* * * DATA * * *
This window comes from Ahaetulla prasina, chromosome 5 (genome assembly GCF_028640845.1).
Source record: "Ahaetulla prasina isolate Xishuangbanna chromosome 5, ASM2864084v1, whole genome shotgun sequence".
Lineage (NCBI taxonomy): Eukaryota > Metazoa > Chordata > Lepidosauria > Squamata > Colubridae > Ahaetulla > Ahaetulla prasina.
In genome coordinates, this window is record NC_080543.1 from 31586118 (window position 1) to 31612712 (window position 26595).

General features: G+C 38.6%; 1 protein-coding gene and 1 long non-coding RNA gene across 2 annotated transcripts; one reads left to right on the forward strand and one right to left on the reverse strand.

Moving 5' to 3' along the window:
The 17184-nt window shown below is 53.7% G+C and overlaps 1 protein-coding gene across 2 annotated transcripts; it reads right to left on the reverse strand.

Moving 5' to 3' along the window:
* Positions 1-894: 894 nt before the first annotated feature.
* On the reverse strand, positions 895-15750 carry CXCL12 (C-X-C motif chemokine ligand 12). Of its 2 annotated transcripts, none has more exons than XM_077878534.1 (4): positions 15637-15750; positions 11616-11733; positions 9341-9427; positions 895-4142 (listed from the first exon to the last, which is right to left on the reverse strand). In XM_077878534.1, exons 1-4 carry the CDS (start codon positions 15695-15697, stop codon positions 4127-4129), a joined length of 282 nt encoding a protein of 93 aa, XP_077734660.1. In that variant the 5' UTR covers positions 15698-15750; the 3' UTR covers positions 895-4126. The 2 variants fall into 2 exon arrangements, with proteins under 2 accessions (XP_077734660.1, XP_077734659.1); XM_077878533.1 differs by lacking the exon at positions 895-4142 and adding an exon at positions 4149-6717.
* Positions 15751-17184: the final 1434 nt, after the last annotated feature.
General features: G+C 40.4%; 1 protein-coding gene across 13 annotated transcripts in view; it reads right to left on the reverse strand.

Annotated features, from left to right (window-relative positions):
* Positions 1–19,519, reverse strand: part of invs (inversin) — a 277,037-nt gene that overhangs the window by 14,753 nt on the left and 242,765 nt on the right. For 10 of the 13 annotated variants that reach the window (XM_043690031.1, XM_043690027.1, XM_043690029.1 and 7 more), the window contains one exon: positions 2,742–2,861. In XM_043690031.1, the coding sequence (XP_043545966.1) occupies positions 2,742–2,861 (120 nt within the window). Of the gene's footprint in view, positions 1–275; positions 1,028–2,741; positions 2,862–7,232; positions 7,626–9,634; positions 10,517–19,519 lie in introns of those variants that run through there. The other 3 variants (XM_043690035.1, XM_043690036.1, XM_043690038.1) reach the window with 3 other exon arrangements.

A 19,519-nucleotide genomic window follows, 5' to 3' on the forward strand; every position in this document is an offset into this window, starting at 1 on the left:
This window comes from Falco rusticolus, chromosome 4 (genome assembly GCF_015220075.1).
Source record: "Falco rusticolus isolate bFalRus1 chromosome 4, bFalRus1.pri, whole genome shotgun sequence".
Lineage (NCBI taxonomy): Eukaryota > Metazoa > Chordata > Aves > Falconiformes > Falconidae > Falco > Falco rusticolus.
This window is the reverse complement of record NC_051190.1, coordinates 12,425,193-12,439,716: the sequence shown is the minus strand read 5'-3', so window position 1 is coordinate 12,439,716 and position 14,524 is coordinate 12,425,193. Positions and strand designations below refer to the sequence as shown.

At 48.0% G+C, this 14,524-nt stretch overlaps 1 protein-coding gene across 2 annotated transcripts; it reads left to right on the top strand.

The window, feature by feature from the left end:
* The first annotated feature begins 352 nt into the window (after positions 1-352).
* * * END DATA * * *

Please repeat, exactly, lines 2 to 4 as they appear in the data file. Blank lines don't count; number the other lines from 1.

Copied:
Source record: "Ahaetulla prasina isolate Xishuangbanna chromosome 5, ASM2864084v1, whole genome shotgun sequence".
Lineage (NCBI taxonomy): Eukaryota > Metazoa > Chordata > Lepidosauria > Squamata > Colubridae > Ahaetulla > Ahaetulla prasina.
In genome coordinates, this window is record NC_080543.1 from 31586118 (window position 1) to 31612712 (window position 26595).